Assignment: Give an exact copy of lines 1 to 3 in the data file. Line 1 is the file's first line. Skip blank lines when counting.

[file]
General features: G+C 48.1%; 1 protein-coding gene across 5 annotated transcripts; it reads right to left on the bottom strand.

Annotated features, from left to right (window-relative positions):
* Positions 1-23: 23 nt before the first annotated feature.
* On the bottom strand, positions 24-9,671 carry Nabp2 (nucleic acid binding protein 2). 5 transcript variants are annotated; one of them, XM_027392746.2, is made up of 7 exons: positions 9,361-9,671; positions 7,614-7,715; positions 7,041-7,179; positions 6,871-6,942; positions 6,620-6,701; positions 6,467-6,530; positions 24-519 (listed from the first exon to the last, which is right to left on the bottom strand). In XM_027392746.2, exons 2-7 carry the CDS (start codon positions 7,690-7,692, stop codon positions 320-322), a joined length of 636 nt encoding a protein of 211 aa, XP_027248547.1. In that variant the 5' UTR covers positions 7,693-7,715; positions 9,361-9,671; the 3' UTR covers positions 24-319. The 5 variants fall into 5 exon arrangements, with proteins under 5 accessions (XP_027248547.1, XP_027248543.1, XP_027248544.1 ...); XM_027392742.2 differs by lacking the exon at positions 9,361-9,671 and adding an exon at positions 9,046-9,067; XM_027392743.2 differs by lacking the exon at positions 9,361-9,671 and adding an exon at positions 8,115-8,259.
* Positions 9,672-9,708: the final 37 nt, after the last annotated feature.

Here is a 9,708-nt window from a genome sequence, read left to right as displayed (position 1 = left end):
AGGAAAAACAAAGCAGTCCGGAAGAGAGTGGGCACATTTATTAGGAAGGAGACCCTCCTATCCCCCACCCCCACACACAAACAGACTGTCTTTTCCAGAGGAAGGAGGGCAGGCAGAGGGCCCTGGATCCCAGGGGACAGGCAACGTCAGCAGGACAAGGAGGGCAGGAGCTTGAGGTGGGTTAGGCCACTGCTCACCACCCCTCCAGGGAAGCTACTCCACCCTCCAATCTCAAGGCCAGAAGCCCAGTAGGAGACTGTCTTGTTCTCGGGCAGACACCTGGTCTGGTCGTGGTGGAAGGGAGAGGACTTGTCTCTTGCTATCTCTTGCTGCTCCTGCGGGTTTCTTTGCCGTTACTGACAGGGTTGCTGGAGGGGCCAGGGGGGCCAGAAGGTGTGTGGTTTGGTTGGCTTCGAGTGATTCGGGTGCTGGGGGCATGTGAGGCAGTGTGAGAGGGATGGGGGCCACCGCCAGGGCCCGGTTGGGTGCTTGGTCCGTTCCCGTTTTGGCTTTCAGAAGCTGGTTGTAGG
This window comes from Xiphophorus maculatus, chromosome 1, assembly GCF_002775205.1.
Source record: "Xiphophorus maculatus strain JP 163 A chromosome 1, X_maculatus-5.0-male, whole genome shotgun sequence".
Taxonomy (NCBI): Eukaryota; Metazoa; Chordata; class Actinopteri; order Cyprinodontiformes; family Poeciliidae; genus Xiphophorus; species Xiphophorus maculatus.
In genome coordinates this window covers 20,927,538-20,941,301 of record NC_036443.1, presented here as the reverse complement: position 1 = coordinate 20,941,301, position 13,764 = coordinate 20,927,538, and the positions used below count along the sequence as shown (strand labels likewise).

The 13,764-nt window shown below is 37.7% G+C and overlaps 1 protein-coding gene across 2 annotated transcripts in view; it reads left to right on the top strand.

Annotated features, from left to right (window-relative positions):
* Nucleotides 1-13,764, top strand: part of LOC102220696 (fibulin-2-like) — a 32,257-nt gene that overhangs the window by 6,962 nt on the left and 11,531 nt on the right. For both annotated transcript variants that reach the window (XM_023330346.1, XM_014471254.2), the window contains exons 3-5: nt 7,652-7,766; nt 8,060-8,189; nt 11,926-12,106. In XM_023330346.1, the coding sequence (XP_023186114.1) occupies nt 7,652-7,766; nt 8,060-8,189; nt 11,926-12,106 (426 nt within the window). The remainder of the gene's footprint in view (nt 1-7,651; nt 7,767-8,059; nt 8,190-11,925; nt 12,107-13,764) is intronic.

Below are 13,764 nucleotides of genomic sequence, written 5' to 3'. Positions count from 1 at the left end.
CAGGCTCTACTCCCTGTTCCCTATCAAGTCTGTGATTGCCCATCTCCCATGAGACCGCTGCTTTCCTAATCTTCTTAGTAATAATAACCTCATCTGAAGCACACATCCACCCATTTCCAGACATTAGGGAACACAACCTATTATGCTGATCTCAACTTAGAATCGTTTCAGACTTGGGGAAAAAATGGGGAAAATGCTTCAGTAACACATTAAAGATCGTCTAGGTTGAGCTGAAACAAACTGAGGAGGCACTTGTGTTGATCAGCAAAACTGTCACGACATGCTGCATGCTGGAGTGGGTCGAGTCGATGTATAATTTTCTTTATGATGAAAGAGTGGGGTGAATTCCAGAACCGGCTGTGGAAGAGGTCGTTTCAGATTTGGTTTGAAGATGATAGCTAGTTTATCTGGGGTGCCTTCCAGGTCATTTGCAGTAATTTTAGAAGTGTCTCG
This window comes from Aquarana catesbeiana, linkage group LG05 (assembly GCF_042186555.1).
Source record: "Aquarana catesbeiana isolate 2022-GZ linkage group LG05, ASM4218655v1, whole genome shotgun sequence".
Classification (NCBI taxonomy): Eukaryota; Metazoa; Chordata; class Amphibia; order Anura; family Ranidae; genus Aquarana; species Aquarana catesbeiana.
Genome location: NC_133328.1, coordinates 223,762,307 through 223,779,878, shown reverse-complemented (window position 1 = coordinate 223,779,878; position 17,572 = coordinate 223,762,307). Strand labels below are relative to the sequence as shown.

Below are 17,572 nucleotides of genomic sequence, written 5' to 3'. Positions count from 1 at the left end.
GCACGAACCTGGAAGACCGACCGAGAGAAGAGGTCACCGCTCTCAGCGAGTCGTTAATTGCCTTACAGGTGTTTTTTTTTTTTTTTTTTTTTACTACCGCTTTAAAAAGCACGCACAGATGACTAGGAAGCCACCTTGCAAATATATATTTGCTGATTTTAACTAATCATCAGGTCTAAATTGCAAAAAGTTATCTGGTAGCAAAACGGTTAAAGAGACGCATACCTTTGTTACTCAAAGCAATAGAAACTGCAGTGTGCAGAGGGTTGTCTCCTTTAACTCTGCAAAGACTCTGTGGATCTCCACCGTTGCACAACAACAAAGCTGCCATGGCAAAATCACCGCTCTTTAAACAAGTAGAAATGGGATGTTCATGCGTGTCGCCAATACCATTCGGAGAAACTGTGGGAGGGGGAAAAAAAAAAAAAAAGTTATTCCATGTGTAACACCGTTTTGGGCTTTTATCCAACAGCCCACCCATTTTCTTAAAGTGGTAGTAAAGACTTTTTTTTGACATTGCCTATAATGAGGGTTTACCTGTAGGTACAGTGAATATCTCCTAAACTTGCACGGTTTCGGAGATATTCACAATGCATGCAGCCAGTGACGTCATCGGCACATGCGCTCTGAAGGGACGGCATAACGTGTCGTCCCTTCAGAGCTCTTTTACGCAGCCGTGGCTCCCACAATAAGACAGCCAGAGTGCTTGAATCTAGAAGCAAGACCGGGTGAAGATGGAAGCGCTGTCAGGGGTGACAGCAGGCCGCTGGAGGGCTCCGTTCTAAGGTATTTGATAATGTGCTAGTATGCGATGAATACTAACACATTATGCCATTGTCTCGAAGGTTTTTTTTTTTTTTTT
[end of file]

General features: G+C 48.1%; 1 protein-coding gene across 5 annotated transcripts; it reads right to left on the bottom strand.

Annotated features, from left to right (window-relative positions):
* Positions 1-23: 23 nt before the first annotated feature.